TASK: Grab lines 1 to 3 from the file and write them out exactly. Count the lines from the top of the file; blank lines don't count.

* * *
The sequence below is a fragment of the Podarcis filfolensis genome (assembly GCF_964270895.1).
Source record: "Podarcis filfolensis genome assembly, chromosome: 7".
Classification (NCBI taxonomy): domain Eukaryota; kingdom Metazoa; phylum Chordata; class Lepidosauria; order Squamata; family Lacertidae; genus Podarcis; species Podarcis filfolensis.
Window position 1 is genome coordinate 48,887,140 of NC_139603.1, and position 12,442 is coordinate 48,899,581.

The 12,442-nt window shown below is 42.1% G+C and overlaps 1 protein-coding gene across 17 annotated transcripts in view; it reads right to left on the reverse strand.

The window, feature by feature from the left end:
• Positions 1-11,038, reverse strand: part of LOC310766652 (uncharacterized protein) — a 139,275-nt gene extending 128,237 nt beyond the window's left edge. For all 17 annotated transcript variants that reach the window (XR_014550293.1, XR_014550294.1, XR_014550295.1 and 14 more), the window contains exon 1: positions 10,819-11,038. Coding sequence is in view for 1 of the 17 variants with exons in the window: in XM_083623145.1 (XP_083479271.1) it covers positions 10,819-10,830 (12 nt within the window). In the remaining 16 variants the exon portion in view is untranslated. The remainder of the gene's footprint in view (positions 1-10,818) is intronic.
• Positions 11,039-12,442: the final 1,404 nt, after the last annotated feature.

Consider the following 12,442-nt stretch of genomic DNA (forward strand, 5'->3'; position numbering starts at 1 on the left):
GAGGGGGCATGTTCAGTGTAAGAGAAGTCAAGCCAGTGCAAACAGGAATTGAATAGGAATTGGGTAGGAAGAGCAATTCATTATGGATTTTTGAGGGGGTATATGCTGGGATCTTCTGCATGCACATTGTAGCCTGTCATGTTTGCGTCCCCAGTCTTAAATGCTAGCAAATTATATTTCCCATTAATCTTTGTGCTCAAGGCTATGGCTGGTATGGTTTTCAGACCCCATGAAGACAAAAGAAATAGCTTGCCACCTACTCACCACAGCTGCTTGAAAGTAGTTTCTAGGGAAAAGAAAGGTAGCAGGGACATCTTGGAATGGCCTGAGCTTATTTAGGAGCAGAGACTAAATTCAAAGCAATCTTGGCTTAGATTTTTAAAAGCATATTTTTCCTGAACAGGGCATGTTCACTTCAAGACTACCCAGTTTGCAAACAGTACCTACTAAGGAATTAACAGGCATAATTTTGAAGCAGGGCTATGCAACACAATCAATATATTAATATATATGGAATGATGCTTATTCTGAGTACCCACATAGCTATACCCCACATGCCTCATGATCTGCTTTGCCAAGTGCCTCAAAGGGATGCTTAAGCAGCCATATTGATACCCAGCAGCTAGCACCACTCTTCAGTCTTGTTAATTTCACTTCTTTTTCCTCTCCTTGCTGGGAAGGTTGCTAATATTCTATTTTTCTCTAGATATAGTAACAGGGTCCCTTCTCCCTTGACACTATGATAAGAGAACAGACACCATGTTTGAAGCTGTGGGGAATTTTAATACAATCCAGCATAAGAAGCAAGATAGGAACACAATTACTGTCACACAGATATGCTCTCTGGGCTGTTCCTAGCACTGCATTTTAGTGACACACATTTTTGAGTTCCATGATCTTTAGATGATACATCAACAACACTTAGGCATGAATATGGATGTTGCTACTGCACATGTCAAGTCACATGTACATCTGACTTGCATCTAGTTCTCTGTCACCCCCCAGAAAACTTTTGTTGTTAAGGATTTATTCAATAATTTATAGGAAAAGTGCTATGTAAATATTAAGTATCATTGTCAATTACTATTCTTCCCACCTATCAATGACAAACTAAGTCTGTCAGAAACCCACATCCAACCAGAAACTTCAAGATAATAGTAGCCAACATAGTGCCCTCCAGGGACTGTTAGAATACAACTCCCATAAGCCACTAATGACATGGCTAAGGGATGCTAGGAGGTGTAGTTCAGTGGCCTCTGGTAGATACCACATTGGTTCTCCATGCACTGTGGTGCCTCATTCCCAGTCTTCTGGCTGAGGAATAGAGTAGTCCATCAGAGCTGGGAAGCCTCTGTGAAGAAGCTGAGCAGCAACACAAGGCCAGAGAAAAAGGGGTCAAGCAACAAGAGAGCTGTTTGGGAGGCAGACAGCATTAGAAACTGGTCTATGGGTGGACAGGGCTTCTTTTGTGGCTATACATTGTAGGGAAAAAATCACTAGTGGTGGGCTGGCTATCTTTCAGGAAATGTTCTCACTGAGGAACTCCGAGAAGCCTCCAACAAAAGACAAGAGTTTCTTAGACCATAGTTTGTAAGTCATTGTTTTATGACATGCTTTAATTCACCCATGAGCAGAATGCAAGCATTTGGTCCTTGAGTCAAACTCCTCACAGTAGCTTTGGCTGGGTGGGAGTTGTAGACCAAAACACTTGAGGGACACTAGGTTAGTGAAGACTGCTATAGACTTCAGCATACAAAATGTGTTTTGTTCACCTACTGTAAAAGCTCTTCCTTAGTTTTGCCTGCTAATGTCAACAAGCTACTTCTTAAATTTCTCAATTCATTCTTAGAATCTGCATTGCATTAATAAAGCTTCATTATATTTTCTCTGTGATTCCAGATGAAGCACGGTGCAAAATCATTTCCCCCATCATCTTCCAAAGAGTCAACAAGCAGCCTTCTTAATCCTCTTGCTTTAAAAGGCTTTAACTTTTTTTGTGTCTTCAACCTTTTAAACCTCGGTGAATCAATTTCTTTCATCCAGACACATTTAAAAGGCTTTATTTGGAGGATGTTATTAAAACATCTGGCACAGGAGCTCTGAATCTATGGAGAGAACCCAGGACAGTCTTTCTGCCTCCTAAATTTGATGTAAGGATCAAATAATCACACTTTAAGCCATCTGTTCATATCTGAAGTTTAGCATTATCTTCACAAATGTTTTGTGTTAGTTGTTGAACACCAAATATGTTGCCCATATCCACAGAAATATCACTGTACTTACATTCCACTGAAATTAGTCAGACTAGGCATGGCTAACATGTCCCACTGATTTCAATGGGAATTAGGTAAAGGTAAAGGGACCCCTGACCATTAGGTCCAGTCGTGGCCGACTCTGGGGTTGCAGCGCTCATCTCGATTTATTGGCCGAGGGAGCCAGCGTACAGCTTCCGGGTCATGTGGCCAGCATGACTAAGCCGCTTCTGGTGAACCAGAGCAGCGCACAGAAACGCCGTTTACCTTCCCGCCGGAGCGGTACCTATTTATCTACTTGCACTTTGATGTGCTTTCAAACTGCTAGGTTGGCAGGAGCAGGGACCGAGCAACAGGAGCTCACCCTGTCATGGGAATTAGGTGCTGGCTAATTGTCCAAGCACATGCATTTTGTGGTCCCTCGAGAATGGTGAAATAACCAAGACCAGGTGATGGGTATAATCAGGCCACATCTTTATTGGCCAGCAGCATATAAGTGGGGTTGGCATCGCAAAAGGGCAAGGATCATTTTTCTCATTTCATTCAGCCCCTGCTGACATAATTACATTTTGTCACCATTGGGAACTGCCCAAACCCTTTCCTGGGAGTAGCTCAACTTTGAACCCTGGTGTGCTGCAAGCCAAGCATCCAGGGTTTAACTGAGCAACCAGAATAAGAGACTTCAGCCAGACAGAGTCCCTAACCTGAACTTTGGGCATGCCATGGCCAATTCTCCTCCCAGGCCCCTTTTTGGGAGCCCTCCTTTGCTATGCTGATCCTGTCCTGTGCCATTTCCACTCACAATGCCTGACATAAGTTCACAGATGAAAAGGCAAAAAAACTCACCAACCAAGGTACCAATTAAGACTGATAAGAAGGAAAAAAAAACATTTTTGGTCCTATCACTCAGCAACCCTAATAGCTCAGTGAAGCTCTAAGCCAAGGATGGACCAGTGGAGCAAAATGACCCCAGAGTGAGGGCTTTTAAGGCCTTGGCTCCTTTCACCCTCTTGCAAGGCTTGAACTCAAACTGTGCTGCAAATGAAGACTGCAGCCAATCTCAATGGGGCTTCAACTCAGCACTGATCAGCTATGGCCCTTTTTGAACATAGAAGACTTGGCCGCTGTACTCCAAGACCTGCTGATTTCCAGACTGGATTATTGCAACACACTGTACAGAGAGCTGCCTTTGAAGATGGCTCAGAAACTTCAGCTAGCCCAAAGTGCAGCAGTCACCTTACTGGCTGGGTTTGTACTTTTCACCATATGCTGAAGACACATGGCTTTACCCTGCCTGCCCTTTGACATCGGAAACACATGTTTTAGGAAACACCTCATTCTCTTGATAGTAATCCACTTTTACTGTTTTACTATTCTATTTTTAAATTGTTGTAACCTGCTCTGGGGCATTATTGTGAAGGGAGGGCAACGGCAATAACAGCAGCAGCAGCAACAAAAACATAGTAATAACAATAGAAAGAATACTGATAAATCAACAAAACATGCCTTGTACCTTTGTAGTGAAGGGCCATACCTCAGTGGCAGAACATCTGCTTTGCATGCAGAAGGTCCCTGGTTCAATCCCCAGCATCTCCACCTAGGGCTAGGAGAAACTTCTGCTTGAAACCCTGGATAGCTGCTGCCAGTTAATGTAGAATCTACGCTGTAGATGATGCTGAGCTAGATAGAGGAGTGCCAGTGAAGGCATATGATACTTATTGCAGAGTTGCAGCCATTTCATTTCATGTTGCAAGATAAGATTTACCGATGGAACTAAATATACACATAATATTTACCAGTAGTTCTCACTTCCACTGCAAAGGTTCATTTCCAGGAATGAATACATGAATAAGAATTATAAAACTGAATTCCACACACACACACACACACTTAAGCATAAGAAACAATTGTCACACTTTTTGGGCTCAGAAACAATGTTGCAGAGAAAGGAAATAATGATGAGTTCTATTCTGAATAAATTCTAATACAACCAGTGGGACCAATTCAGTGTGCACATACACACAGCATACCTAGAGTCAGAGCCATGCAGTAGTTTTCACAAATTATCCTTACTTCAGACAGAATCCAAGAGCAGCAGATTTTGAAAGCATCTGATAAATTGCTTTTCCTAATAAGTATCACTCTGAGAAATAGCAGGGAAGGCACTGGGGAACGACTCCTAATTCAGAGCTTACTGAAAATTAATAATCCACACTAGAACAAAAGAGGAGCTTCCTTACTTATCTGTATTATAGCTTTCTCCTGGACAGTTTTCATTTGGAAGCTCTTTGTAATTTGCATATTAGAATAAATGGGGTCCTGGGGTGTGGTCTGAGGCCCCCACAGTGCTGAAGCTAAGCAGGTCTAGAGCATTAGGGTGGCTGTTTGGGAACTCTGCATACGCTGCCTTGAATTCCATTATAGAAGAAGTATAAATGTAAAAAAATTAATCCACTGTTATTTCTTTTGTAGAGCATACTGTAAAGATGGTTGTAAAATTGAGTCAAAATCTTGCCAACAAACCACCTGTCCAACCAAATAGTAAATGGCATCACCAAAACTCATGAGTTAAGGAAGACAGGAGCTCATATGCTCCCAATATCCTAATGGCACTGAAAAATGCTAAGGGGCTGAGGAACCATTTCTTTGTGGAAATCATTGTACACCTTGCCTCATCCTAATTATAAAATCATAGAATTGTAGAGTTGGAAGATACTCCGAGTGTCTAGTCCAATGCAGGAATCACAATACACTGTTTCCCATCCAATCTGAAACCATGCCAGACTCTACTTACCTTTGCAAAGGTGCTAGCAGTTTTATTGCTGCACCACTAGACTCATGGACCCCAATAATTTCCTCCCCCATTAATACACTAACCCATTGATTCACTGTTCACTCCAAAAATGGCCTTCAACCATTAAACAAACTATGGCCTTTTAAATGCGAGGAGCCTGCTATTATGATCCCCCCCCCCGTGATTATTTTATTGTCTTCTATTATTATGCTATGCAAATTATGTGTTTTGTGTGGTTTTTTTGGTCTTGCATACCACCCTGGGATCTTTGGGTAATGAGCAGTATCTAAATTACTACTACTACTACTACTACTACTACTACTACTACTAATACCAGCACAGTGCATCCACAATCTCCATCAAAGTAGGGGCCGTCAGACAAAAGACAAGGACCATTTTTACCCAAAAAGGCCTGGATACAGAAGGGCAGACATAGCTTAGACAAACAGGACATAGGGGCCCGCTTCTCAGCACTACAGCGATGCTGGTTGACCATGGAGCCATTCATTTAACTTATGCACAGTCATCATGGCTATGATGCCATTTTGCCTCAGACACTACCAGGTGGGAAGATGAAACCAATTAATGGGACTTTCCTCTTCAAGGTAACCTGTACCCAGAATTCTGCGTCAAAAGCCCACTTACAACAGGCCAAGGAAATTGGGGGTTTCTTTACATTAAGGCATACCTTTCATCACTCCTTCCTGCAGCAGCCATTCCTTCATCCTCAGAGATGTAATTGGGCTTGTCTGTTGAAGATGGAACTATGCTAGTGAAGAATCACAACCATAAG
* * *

The sequence below is a fragment of the Podarcis filfolensis genome (assembly GCF_964270895.1).
Source record: "Podarcis filfolensis genome assembly, chromosome: 7".
Classification (NCBI taxonomy): domain Eukaryota; kingdom Metazoa; phylum Chordata; class Lepidosauria; order Squamata; family Lacertidae; genus Podarcis; species Podarcis filfolensis.